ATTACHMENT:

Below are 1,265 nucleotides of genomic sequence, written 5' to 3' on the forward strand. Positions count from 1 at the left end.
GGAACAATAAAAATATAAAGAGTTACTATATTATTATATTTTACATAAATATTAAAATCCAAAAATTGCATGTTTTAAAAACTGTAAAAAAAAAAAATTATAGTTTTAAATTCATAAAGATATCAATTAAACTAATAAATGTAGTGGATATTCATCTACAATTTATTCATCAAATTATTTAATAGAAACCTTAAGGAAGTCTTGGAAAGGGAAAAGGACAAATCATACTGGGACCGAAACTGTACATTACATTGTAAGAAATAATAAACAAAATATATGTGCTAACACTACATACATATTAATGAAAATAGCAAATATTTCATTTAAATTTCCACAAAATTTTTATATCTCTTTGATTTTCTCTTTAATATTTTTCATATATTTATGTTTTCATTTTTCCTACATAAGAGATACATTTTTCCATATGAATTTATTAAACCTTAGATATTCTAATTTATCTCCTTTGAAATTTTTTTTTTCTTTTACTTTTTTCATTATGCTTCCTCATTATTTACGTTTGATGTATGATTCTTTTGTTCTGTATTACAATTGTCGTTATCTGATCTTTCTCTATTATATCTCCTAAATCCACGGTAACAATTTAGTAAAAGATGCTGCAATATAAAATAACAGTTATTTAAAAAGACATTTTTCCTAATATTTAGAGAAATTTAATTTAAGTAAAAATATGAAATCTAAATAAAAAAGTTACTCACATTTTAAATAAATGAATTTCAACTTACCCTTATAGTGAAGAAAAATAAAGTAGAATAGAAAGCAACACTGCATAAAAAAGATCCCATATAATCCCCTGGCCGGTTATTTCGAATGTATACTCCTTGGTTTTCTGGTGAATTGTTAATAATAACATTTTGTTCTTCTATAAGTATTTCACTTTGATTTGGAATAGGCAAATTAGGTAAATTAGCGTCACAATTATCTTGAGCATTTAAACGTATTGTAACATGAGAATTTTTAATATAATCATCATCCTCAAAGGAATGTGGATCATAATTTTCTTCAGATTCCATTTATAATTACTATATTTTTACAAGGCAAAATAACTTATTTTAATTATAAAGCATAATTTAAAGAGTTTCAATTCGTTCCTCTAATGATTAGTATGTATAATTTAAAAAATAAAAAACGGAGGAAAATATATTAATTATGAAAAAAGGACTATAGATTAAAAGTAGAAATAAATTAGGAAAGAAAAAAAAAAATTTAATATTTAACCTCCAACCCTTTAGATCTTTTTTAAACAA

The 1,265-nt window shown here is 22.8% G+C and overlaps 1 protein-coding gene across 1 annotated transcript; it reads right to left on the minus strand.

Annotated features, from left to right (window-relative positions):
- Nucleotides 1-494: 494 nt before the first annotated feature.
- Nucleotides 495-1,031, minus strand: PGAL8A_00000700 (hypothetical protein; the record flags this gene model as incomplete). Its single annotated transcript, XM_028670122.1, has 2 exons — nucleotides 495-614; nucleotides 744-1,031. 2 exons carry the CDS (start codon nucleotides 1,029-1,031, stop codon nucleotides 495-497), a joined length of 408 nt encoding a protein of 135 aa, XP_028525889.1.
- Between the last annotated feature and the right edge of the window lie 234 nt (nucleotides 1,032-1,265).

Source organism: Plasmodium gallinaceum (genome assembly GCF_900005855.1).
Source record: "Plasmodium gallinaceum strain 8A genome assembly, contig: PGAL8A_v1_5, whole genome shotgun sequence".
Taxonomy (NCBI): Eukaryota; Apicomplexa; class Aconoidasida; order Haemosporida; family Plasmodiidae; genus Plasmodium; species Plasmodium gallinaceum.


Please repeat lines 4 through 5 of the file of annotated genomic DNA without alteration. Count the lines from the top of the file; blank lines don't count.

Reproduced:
Annotated features, from left to right (window-relative positions):
- Nucleotides 1-494: 494 nt before the first annotated feature.